The resignation of the two prominent Brexiteers in the cabinet are not a tandem to bring down Mrs May, though Mr Johnson’s resignation is a ploy for power in the future. David Davis has clearly resigned for the change of style in negotiations by Mrs May. Mrs May has decided to try and bypass the EU infrastructure with direct talks with the head of States. I doubt that this will work, given the Commission leading the negotiations for the Member States and having  EU law on their side with the notion subsidiarity when dealing with future of the Union. With this plan, Mr Davis’s role in leading the Department for Exiting the European Union and being the head negotiator is no longer the case. Instead of becoming a middleman like his successor, Dominic Raab. His plan to to leave the department is to ensure that the leadership of the department fully believes in the plan, instead of someone just following a plan. Personally, I find this quite a sensible move by Mr Davis. The headline resignation was, and still is, Mr Johnson’s sudden change of heart. While I believe that Mr Johnson shares some of my criticism (if not all), there is a clear political motivation for Mr Johnson to distance himself from the plan. In doing so, he won’t alienate himself from the Tory base and can criticise the plan without having to come up with a solid plan himself. It would be a shrewd move, if wasn’t blatantly obvious to anyone who has spent more than ten minutes listening to all the regular political commentators.

While it is true that this is a negotiation and thus the proposal is not final. What lies ahead for both sides, be it the argument or UK/EU, there is a lot more to be done with far too little time. With ongoing pantomime in Parliament, I would be ready to expect the unexpected.

Entry 20

Alright, I’m still a bit high from yesterday’s win. But can you really blame me? Spent the whole day with a massive grin on my face (which is quite usual for me come to think about it or see any of my photos…). Today I was back into the thick of things with EU Law tutorial& lecture, with Land law in between.I’ll quickly start with yesterday, which was a double whammy of Tort and Equity.

Yesterday saw the beginning of my new process of using note cards (see attached picture). I actually found this a magnificent way to get cases down in lecture as well as you for tutorial preparation. As each case is on a small note card, it forces me to just stick to the main details of the case and the decisions by the judge. All in all, this is beneficial for keeping things in order as well being used for revision in the future as I am making flashcards as we go on. I definitely prefer this to mind maps as I can always just write a new card if I make too many errors or find that I want to change things on the card. Maybe that’s part of the perfectionist inside of me. Don’t like to see lots of crossed out things from a resource I wish to learn from. (though if you were to see my A4 notes in lecture, boy or boy is it messy)

This was after an Equity Lecture where I kept on with my business and where we explored formalities. I’m going, being honest with the fact that I’m still grappling with the concept of formalities and probably to spend a bit of time over the weekend re-reading the cases and the and the textbook. The one major thing that I did take away from the issue of formalities is that by just doing the paperwork correctly; saves everyone a heck of a time and that being clear and precise is worth its weight in gold.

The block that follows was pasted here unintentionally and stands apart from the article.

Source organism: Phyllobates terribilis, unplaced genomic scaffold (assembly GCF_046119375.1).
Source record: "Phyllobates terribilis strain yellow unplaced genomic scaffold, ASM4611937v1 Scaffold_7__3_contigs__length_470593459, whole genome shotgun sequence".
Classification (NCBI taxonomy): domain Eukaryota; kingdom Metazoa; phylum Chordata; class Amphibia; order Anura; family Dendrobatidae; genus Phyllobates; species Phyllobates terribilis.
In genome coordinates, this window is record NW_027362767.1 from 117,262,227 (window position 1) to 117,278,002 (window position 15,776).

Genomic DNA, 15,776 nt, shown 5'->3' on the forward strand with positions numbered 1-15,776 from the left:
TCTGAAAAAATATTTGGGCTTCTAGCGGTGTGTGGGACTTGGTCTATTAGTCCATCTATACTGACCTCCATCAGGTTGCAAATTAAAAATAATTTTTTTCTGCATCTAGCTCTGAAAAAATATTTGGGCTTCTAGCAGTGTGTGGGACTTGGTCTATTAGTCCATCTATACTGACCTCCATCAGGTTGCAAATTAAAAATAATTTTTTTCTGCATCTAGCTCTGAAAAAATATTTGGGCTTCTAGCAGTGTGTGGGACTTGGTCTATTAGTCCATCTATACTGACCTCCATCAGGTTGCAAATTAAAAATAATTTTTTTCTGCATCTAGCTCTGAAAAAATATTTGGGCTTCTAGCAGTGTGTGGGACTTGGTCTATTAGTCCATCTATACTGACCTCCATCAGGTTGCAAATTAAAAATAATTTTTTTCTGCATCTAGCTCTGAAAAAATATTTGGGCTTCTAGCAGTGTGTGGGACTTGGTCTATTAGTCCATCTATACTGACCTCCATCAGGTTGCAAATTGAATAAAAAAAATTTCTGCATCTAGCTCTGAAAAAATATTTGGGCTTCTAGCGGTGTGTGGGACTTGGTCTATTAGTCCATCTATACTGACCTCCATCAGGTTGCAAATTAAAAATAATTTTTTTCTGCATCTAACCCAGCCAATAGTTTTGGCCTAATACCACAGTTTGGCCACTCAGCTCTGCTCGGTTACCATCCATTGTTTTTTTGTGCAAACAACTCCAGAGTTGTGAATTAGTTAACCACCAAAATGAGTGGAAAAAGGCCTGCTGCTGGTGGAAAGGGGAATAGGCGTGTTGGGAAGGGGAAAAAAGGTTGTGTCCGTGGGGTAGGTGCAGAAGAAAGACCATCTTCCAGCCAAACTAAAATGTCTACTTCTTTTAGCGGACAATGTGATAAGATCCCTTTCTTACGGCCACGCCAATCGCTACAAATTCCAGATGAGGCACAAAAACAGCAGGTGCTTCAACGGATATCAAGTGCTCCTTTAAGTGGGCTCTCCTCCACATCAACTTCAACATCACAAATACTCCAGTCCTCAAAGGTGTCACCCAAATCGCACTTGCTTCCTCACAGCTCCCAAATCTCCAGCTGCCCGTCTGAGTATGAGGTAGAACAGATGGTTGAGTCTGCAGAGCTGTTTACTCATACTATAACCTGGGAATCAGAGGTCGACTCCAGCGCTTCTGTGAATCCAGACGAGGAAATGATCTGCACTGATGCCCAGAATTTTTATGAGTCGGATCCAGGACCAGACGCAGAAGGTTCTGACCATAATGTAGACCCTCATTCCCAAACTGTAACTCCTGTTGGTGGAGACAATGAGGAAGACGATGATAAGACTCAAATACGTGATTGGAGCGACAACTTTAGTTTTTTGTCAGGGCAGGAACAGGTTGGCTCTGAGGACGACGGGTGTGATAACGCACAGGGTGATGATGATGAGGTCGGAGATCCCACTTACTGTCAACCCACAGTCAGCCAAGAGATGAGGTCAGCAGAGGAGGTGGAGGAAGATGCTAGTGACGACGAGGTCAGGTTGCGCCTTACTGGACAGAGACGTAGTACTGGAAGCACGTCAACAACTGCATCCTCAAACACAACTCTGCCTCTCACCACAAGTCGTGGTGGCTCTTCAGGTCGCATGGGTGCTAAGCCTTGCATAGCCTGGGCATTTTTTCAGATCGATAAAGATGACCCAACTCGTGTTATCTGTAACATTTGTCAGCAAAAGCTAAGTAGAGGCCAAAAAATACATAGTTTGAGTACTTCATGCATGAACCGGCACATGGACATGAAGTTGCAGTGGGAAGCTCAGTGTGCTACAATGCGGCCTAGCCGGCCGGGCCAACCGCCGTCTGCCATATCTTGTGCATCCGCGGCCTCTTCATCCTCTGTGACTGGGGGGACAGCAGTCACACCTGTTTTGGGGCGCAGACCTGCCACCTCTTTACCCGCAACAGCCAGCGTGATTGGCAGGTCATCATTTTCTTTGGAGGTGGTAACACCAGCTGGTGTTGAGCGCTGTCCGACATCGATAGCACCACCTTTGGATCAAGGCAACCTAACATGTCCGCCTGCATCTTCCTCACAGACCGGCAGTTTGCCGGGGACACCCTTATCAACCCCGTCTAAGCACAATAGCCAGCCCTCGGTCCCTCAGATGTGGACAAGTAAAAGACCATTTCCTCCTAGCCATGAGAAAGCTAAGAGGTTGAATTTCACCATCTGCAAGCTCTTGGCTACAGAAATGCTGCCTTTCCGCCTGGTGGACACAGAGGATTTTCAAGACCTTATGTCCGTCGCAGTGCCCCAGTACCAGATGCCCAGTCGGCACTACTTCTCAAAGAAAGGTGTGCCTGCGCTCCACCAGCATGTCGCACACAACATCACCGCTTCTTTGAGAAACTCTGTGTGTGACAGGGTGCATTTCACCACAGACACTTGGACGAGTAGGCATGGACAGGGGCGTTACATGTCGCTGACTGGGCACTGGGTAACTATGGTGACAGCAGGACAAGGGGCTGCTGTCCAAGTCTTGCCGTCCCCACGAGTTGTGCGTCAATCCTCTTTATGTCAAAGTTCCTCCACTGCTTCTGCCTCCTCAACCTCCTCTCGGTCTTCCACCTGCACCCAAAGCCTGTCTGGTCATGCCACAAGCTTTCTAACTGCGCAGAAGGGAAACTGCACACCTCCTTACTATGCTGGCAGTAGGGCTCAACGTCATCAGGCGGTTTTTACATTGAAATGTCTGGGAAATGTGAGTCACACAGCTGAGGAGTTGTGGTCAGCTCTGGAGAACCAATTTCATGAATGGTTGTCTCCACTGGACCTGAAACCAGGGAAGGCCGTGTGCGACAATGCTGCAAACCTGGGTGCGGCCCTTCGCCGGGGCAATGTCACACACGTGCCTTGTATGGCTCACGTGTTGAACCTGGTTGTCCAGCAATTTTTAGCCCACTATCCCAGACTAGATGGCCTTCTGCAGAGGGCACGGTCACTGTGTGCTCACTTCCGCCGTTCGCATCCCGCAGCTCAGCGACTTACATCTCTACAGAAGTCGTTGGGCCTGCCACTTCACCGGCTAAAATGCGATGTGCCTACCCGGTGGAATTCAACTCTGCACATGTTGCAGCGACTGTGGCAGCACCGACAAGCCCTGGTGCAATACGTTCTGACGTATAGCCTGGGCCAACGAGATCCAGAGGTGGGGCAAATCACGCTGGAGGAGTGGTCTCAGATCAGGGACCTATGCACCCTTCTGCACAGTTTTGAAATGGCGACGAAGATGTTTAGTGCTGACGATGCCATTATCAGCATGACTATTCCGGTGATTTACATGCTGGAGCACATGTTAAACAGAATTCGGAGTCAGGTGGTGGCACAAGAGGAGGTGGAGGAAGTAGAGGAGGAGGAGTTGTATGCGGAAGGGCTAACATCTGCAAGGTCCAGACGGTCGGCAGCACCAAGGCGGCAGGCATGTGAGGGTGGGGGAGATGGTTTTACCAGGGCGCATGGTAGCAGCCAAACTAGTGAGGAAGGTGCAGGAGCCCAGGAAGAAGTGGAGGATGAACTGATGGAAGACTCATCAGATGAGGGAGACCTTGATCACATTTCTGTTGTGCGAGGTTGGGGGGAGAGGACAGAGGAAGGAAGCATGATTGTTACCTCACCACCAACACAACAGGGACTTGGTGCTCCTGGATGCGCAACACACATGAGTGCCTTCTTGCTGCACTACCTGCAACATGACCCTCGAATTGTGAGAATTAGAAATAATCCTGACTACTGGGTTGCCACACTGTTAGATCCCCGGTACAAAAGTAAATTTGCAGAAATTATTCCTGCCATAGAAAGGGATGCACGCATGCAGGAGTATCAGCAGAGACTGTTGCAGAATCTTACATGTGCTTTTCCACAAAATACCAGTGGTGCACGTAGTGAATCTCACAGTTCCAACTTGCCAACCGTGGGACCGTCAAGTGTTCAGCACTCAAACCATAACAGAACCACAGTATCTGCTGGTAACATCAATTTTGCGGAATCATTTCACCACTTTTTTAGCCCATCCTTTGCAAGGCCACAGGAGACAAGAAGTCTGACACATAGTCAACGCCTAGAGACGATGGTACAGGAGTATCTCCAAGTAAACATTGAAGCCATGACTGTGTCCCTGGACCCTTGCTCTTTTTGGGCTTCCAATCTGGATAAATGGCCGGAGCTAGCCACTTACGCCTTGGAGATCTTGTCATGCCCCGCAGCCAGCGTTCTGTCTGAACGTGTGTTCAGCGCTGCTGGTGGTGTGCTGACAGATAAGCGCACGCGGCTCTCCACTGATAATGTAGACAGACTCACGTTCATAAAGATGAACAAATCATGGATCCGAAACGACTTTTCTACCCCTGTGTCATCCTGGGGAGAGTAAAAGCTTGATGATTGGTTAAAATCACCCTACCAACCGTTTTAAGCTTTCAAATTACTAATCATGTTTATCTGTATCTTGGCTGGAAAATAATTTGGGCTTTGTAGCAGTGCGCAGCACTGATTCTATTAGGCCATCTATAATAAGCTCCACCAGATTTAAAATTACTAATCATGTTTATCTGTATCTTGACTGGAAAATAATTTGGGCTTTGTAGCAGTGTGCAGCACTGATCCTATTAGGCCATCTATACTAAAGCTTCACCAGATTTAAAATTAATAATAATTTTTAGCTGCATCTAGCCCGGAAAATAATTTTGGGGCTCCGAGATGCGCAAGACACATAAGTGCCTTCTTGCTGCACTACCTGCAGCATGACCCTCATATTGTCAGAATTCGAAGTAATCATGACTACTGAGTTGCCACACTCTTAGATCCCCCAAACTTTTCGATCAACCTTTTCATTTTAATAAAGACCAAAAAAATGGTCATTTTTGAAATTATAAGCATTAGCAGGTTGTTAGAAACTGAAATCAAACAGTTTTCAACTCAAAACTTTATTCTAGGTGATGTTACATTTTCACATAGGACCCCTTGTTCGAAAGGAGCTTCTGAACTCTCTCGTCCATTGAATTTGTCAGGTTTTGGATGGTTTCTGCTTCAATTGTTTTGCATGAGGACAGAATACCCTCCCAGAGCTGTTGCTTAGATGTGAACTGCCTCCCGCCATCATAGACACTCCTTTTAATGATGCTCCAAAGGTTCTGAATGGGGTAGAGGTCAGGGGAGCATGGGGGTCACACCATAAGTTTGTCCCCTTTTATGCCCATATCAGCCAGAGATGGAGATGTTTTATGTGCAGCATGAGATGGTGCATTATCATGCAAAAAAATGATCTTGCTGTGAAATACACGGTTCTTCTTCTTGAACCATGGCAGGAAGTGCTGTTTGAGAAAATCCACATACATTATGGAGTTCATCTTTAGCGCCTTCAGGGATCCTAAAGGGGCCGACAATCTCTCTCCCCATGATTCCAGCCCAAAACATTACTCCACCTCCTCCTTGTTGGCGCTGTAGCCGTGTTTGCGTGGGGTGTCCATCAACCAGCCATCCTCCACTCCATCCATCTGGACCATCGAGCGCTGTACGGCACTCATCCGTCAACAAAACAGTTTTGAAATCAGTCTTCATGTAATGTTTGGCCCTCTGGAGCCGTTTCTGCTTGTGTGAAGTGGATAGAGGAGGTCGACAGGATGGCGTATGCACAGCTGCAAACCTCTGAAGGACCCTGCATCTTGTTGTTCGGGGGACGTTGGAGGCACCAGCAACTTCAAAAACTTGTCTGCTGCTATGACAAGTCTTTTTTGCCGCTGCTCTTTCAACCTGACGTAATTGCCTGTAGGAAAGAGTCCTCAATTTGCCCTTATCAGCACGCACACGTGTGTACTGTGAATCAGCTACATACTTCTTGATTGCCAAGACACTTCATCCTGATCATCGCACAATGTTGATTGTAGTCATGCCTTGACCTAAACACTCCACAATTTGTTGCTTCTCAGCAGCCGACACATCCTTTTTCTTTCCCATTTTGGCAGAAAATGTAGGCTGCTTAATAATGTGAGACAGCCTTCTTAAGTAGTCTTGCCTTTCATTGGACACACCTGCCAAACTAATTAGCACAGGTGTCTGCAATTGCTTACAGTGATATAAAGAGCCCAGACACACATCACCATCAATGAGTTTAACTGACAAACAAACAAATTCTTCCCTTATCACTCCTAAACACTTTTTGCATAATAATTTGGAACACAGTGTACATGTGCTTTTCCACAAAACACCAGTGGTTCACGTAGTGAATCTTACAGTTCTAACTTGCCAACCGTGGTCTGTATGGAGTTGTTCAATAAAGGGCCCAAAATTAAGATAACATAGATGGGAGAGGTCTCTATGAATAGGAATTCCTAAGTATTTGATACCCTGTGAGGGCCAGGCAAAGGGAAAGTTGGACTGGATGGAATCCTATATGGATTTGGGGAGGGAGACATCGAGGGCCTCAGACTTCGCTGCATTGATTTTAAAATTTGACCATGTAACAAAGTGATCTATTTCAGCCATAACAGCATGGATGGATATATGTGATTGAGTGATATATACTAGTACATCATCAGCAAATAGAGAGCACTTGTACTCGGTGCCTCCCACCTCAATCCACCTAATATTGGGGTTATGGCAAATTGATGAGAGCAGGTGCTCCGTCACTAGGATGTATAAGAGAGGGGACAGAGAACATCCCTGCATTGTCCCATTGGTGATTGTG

Today I started my day pinching myself, to check that last night wasn’t a dream…I mean…

Today started with my EU tutorial where we spent the majority of our time discussing the mechanics of Article 50. The triggering, the process of how it works and the consequences of the Article. Hopefully, I want to go into a full Brexit rant again but sometimes it just really annoying to see how people don’t understand one of the most crucial issues of our time (in Britain). In class, we talked about the vagueness of the Article and with such broad scope how this is detrimental in some ways; no one expected it to be triggered thus not fleshed out. In other ways, positive; I’ll say that it is positive because countries may leave for different reasons and this having a strict set of things that one must negotiate about, might just be a waste of time. We also looked at the reasoning of why the British government wants to start negotiating the trade deal as soon as possible and why the EU is using its’ hand to wait longer (as there is that two year limit in the treaty). This led onto the why there may need to be a transition period for non-business reasons but rather simplifying the legal route to a free trade agreement. I then brought up the fact the Article doesn’t mention us withdrawing our letter of notifying us leaving (hence saying lol jk Yurop. We’re staying fam, it was only a prank!).  Basically, it’ll probably go to the ECJ where the UK would have to fight to stay in and that the other nations might just want to throw us out. We did also discuss supremacy, but I’ve written quite a bit so far.

Then we had Land law which was just looking at propriety rights and how they transfer depending on the exchange (see section 288/29 of the Land Registration Act 2002). I wish I could say anything more, other than this, but it is a dense topic (quite rightly). Land law is becoming my favourite module, due to it’s adherence to rules to the letter.

I finally had my final lecture of the day, which was a return to EU Law. I don’t know how many times I’m going to have to write this but; THE TREATIES MATTER! Don’t bother criticising EU law until you wrap your head around this concept. It just really helps you put things into perspective when there a decision is made that seems out of place. We spent the majority of the lecture looking at how directives work and the implementations into the domestic courts worked. Essentially directives (not in themselves,  but from the case law resulting from them) give the citizens the power to the government to court over the failure to implement EU law. Why is this important, the common market requires regulation and the best people to regulate the market? The people who gain the most from the market! The consumers. I mean the citizens!